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Kate’s first bow is an Olympic recurve, sleek and black with a matching leather quiver that slings over her back. Say what you want about her father – he doesn’t skimp. He thinks her newfound obsession with self-defense is an odd phase for a teenage girl to have, but he throws his money at it anyway, to keep from feeling too guilty about only seeing her every month or so. Kate doesn’t complain. She takes the bow to the gym every day after school and slots arrow after arrow into place on the bowstring. She shoots and misses. Shoots. Misses. Shoots. Misses.

Shoot. Miss. Breathe.

Shoot. Miss. Breathe.

Collect arrows. Begin again.

When Susan comes to visit, she does yoga a few feet away and chatters to Kate about her wedding plans, even though she knows Kate probably isn’t listening. More often, it’s just Kate and the bow. She tries not to let the target morph into the faces of the men who hurt her, but sometimes it happens anyway. They leer out of the shadows of the room, made giant and ferocious in her memory. She looses arrow after arrow until they disappear.

Shoot. Miss. Breathe.

Shoot. Miss.


A man puts his hand on her ass at one of Susan’s parties and she twists his fingers until he hisses.

“What the hell is wrong with your sister?” the man – some friend of Susan’s fiancé’s – mutters to Susan. Kate absentmindedly rubs the calluses that have started to form on the first two fingers of her right hand. They curve to tug on a bowstring that isn’t there.

“Oh, don’t worry about her,” Susan says, “She’s just a bit of a brat.”

Kate learns to use a katana and throw knives. She advances in mixed martial arts “faster than any student I’ve ever had,” according to her teacher. Her body gets hard and flexible, changes shape so much that she has to get her bridesmaid’s dress let out in places and taken in in others.

Still, with the bow, she shoots and misses.

She watches video footage of great archers. Kim Kyung-Wook, Justin Huish, Clint Barton, Doreen Wilber. She takes notes on the way their bodies move and how they hold the bow. At the gym, she tries to imitate each of their techniques in turn.

Shoot. Miss. Breathe.

Her friends give up on getting her to hang out with them. She blasts pop music and drives aimlessly with the top down, her sunglasses perched on the top of her head. When she gets three speeding tickets in a month, her father pays for them and doesn’t ask why. There’s worse trouble a teenage heiress could be getting into. Kate’s therapist calls it “self-destructive behavior.”

“What are you planning to use all this for?” asks the boy across from her in the boxing ring. She responds by giving him a bloody nose.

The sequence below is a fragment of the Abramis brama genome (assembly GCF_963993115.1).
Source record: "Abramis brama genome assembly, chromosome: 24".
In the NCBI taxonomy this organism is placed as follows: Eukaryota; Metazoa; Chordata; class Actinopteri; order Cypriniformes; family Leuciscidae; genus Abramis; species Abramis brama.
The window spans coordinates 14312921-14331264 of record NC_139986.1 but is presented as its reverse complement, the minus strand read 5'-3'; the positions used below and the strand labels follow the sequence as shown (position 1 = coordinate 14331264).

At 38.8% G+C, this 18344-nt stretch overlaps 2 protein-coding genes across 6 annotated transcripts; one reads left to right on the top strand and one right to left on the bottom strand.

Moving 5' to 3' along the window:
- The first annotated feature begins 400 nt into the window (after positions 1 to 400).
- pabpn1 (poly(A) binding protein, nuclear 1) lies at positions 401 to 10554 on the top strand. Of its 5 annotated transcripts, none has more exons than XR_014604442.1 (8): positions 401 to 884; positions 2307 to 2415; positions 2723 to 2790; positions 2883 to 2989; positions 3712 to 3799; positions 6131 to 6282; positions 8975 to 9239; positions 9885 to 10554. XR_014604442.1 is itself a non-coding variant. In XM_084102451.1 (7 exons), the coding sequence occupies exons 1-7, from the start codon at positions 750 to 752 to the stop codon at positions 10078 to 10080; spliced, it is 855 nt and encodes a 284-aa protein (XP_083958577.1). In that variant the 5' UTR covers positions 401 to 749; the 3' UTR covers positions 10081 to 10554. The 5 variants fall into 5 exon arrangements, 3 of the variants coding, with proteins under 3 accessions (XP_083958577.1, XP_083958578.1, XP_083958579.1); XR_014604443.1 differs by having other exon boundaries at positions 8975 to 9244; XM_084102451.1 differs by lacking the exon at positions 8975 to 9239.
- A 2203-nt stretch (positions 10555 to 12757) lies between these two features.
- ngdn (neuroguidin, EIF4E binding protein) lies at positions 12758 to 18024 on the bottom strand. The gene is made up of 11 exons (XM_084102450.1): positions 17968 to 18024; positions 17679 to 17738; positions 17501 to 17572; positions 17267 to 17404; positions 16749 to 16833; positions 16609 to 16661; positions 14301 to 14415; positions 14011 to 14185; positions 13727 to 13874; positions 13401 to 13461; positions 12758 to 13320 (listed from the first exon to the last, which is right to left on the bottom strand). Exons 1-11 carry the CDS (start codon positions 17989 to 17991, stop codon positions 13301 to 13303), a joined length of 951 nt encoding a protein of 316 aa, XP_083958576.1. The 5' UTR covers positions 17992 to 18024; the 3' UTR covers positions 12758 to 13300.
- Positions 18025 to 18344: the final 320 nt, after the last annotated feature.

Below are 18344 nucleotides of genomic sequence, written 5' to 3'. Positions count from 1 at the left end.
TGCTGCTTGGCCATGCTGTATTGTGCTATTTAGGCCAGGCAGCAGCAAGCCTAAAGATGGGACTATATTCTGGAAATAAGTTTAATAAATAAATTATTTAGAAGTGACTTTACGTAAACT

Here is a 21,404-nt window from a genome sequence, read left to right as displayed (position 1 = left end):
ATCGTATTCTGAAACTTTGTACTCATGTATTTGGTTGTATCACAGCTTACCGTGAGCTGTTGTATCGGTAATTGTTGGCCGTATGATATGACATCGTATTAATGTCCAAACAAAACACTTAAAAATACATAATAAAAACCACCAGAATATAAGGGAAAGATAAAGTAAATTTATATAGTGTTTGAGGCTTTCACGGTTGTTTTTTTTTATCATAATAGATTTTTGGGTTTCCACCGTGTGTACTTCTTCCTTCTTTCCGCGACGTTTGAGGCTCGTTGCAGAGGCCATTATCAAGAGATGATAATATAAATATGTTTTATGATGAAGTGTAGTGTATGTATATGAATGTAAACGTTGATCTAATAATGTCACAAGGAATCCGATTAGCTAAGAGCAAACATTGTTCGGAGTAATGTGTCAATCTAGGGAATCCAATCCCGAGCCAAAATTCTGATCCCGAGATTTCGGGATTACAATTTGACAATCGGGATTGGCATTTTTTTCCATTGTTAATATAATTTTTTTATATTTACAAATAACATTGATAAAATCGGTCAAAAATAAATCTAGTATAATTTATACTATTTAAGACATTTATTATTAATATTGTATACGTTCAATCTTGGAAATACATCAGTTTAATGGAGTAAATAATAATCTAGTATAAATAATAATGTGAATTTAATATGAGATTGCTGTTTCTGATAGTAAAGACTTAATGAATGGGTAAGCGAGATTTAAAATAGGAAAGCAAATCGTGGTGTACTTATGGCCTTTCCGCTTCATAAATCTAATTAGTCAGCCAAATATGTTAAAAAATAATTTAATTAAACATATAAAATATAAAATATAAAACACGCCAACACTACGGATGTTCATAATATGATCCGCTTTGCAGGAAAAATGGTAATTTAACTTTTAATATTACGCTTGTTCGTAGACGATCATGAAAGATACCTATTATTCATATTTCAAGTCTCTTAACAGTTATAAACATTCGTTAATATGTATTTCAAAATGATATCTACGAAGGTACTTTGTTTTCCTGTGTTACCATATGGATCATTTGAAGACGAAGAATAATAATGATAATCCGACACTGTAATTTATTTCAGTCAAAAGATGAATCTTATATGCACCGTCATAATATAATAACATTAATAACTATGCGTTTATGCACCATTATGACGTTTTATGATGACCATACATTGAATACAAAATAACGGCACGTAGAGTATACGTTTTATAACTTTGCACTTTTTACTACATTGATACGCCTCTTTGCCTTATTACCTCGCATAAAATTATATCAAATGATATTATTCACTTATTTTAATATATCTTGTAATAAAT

There’s a documentary on the Avengers in Kate’s DVR. She eats ice cream as she watches Hawkeye hit a moving target at 200 yards. It looks elegant when he does it, easy. She slows down the picture and watches his muscles flex as he pulls the bowstring back behind his ear and lets an arrow whistle towards its target. I want to do that, Kate thinks.

"You can’t be the best at everything," Susan tells her when Kate arrives at the rehearsal dinner straight from the gym, her bow sticking out of her backpack.

"Says who?" Kate replies. Her fingers twitch.

After the dinner, she texts Susan to say she’ll see her later and starts walking uptown back towards the gym. It’ll be closed this time of night, but the janitor, Wallace, knows her and will let her in. That’s the sign of a pathetic obsession, Kate n’ Barrel, she tells herself.

"Shut up!"

Kate hears the voice coming from the other side of the street and ducks behind a trashcan. This part of town is fine during the day, but at night it can be empty and dangerous. Kate knows (hopes) she can take care of herself, but that doesn’t mean everybody can. She peeks out from behind the trashcan (ew), and can just make out in the darkness two figures in the alley on the other side of the street. One is a woman, backed up against the wall as far as she can go. The other is a man, hulking and nervous with a gun in his hand. The woman is saying something, but Kate can’t make it out from this distance.

Kate remembers faces leering in the shadows, and, before she can think, she’s reaching in her bag for her bow and arrows. She navigates more by touch than sight, feeling the tight flexibility of the bow against her fingers.

It’s dark.

The man is dangerously close to the woman.

If Kate lets herself think about this, she’s not going to do it.

Kate Bishop breathes in.



The man cries out and drops the gun on the ground as the arrow buries itself in his hand. He sinks to the ground in pain, and the woman sprints away up the street, hugging her bag to her chest.

"Attagirl, arrow," Kate whispers. She dials 911 on her cell phone, gives them the location and says there’s been shots fired. It’s all taken less than 30 seconds. Kate finishes her walk to the gym.

She knocks on the window and waves at Wallace, who’s doing the floors. He rolls his eyes, but lets her in.

"You training for some kind of competition, kid?" he asks.

"Yeah," Kate says, "Something like that."

She goes up to the archery range and flips the lights on. The target at the end of the room is just a target, mottled with holes and scuffs where arrows have collided with it. Kate takes out her bow and feels the weight of it in her hands. Her father had thought she’d use it maybe once or twice before getting bored and asking for something else.

She takes a solid stance, slips an arrow out of the quiver.




Begin again.